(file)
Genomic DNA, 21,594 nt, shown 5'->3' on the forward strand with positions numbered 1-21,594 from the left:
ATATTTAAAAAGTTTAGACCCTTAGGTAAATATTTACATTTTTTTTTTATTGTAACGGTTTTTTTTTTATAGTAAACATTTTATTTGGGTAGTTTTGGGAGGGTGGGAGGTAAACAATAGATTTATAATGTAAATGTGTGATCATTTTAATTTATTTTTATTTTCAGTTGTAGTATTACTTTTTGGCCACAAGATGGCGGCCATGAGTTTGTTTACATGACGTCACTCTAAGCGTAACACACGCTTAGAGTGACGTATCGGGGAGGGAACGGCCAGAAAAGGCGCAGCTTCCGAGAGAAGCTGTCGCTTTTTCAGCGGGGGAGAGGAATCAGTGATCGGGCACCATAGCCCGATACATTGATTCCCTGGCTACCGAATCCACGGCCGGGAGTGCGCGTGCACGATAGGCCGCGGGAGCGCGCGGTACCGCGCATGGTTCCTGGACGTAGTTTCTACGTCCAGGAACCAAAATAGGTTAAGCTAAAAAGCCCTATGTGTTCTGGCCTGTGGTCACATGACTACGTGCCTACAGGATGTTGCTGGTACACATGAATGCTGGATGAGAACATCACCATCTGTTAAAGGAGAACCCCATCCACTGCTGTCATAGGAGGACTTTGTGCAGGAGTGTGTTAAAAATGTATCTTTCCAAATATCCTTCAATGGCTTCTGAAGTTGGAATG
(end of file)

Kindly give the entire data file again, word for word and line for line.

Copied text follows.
Genomic DNA, 21,594 nt, shown 5'->3' on the forward strand with positions numbered 1-21,594 from the left:
ATATTTAAAAAGTTTAGACCCTTAGGTAAATATTTACATTTTTTTTTTATTGTAACGGTTTTTTTTTTATAGTAAACATTTTATTTGGGTAGTTTTGGGAGGGTGGGAGGTAAACAATAGATTTATAATGTAAATGTGTGATCATTTTAATTTATTTTTATTTTCAGTTGTAGTATTACTTTTTGGCCACAAGATGGCGGCCATGAGTTTGTTTACATGACGTCACTCTAAGCGTAACACACGCTTAGAGTGACGTATCGGGGAGGGAACGGCCAGAAAAGGCGCAGCTTCCGAGAGAAGCTGTCGCTTTTTCAGCGGGGGAGAGGAATCAGTGATCGGGCACCATAGCCCGATACATTGATTCCCTGGCTACCGAATCCACGGCCGGGAGTGCGCGTGCACGATAGGCCGCGGGAGCGCGCGGTACCGCGCATGGTTCCTGGACGTAGTTTCTACGTCCAGGAACCAAAATAGGTTAAGCTAAAAAGCCCTATGTGTTCTGGCCTGTGGTCACATGACTACGTGCCTACAGGATGTTGCTGGTACACATGAATGCTGGATGAGAACATCACCATCTGTTAAAGGAGAACCCCATCCACTGCTGTCATAGGAGGACTTTGTGCAGGAGTGTGTTAAAAATGTATCTTTCCAAATATCCTTCAATGGCTTCTGAAGTTGGAATG